There’s more to my guest this week than meets the eye – and it’s not just the fact that he is 6ft 6 inches tall! Donnie Rust is co founder, Editorial & Creative Director, & talented Travel Writer with the business and travel site, The Lost Executive. He came to England in 2003 from Durban, South Africa and since his arrival he has caused a whirlwind … wowed audiences at the Edinburgh Fringe Festival with his guitar and stage presence; dabbled in the world of timeshares in Tenerife; fulfilled his writing dreams as an author with some fantasy books under his belt; co-founded a successful business & travel site… so I just couldn’t wait to invite him onto my blog! Hi Donnie…..
Hi! I’m Donnie Rust, co-founder, editorial and creative director of The Lost Executive business and travel site. I am the show off of the team and responsible for much of the creative planning and getting us both into trouble.
Growing up in Durban, South Africa, you arrived in the UK in 2003 & have had some interesting jobs since then including being a timeshare salesman in Tenerife, a naked busker starring in your own show at the Edinburgh Fringe Festival in 2011, an author of occult-noir genre books and travel writer & co-founder of the website magazine Lost Executive. What made you decide to launch Lost Executive?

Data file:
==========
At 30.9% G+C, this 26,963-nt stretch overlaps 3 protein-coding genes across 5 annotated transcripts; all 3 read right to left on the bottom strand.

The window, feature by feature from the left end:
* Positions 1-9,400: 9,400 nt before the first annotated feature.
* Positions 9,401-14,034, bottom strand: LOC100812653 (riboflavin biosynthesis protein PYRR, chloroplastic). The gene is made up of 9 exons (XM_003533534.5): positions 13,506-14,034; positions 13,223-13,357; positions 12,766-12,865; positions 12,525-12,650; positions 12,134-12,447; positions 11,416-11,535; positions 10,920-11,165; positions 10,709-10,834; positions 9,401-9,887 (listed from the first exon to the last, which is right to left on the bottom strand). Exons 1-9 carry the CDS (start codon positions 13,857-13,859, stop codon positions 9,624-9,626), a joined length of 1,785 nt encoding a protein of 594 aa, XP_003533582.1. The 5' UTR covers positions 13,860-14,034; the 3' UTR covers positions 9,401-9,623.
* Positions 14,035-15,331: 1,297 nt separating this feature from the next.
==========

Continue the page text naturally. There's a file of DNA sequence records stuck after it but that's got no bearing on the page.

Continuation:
My co-founder and I wanted to highlight the importance of bridging the gap between business and leisure while providing a real value to businesses seeking content creation and promotion. Also, it put me in touch with some places offering really good suits. (I love my suits.) I am also a writer by trade and enjoy using words to create something special and useful. Most importantly though, is I love to travel. I love being exposed and plunged into new cultures and social surroundings. Seeing new places. It helps remind me how big the world is and how small my role in it.
I was a geography geek as a child (still am) with my head in an atlas or in a guidebook – I’m quite happy being an armchair traveller (reading & watching TV programmes) as well as exploring the world for myself. Did you have a fascination with countries as a small child?